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Excerpt from this article:
Imagine a machine that could transport you from one side of the world to the other at the press of a button. One minute, you’re wandering amid the stupas of Borobudur, Java; the next, you’re exploring a grotto in Poland’s Wieliczka Salt Mine; later still, you’re following giant tortoises along a volcanic ridge in the Galapagos Islands. I haven’t been to any of these places. But thanks to that magical machine – not one, come to think of it, but several: on my desk at work, in the study at home, in the pocket of my jeans even – I know they’re all just a moment away.
For that, I salute the ever-increasing richness of Street View, the offshoot of Google Maps that allows you to parachute Pegman – the little yellow icon in the corner of the map – into panoramic photos of the real world.
For many people, Street View, virtual reality, and whatever technology builds on or supplants them, will provide the impetus for adventure. No question about it. But is it too fanciful to suggest that it might also signal the start of a different trend: the ‘traveller’ who, for reasons ranging from lack of opportunity to outright apathy, explores the world through technology alone.
Excerpt from this poignant article in The New Yorker, where the writer describes spotting an image of his deceased mother on Google Street View:
Every now and again, when I’ve been working for too many hours without a break or have spent an entire day writing something, I jump on Google Maps Street View and get lost in my past.
The images on Street View, taken by fancy cameras that are usually—though not always—strapped to the tops of cars, are a boon for basement-dwelling architecture buffs and those who want to see the world without going broke. I use the site for far less cosmopolitan purposes. I track down baseball diamonds and bike trails I played on as a kid. I locate comic-book shops from back in the day, old college dorms, hotels my family stayed in during summer vacations back when we took summer vacations as a family. I plop down in places I’ve been, places that have meant something to me, and look around. Then I compare the contemporary to what’s in my memory. It’s a way to unwind, a respite from more taxing laptop-based endeavors.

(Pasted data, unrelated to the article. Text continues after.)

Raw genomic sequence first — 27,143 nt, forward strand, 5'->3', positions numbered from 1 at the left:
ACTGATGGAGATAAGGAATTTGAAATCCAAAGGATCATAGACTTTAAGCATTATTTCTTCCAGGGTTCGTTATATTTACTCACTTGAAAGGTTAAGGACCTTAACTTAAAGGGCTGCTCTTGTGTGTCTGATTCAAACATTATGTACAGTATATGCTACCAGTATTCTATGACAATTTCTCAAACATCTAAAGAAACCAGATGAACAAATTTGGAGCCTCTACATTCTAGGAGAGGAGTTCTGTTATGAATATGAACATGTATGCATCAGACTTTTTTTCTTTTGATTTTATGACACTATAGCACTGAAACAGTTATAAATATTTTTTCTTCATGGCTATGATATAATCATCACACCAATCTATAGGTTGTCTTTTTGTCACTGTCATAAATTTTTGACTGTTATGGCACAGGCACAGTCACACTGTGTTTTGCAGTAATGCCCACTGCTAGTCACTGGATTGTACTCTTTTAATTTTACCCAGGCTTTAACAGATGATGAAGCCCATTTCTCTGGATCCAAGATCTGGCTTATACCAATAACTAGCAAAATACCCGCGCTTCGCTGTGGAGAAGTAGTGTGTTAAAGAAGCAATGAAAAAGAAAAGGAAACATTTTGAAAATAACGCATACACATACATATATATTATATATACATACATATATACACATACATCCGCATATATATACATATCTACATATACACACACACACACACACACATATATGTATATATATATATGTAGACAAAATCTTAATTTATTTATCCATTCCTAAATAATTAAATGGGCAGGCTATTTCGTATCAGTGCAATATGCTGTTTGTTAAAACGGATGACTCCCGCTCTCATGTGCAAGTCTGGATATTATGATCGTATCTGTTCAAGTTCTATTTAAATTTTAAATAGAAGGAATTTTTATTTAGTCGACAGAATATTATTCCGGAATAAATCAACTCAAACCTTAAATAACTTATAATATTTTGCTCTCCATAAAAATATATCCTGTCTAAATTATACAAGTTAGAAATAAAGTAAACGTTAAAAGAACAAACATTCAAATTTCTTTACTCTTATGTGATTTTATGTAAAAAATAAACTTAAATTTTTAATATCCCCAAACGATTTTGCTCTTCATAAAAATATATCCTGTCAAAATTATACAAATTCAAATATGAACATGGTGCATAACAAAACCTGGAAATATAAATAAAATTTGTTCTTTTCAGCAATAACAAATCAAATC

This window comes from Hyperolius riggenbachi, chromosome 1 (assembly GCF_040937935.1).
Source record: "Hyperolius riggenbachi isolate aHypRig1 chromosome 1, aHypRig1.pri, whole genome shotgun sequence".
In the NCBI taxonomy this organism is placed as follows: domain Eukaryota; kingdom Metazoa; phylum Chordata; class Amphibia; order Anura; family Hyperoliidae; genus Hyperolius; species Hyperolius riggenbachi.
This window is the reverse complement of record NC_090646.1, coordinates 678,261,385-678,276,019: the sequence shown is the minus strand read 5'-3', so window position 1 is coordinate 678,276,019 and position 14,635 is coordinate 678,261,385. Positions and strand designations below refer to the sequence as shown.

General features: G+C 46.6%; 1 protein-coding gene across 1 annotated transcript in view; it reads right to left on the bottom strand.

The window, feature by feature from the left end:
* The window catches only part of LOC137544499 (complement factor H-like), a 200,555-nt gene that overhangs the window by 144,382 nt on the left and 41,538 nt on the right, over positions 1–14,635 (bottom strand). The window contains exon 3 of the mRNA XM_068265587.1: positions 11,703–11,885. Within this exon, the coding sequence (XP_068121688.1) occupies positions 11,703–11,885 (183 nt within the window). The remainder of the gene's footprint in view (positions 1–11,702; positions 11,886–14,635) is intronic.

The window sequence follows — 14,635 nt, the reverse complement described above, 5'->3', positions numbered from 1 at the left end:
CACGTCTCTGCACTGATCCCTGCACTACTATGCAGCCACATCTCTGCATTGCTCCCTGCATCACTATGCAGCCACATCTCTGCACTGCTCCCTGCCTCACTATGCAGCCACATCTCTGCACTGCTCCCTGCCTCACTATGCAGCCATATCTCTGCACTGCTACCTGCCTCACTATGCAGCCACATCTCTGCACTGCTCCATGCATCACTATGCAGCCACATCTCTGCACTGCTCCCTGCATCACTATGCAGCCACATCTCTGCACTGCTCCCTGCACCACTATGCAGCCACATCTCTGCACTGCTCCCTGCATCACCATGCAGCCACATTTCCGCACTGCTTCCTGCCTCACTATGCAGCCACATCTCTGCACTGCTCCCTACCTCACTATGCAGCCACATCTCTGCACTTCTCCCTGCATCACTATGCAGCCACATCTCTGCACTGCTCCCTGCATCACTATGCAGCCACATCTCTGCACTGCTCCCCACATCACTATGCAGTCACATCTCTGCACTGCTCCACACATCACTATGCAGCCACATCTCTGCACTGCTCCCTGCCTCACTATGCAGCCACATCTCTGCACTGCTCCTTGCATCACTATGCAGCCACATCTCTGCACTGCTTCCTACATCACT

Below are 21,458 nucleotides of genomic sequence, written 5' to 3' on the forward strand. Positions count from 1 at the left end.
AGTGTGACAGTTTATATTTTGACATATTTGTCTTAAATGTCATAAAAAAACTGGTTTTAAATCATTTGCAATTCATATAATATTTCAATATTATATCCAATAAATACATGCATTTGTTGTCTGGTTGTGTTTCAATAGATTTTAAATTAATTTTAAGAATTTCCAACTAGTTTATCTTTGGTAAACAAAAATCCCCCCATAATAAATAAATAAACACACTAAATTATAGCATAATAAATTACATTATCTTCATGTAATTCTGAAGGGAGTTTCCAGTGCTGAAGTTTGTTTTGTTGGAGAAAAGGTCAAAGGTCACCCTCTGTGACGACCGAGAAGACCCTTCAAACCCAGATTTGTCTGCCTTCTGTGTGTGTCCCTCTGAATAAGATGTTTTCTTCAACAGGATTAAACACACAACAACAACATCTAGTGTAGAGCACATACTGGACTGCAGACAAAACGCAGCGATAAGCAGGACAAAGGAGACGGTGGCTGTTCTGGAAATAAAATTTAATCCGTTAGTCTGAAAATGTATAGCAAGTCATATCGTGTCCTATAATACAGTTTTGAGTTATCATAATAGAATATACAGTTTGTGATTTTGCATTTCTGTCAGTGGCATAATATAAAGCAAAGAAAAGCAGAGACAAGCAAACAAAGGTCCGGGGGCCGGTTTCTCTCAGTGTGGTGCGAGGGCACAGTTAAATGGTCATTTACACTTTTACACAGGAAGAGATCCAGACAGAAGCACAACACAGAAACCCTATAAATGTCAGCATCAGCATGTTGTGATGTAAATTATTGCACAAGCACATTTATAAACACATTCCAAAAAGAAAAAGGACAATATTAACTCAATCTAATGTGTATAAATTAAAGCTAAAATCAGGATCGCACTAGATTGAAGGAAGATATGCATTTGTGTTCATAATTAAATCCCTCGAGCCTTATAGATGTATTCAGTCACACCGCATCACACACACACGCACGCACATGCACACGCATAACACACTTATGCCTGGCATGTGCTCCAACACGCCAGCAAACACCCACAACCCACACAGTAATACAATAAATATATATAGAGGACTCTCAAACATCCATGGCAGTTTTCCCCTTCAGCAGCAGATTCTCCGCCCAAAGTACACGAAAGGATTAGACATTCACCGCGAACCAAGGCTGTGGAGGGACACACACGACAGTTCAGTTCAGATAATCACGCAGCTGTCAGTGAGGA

At first I was convinced that it couldn’t be her, that I was just seeing things. When’s the last time you’ve spotted someone you know on Google Maps? I never had. And my mother, besides, is no longer alive. It couldn’t be her.
That feeling passed quickly. Because it was her. In the photo, my mom is wearing a pair of black slacks and a floral-print blouse. Her hair is exactly as I always remember it. She’s carrying what appears to be a small grocery bag.
The confluence of emotions, when I registered what I was looking at, was unlike anything I had ever experienced—something akin to the simultaneous rush of a million overlapping feelings. There was joy, certainly—“Mom! I found you! Can you believe it?”—but also deep, deep sadness. There was heartbreak and hurt, curiosity and wonder, and everything, seemingly, in between.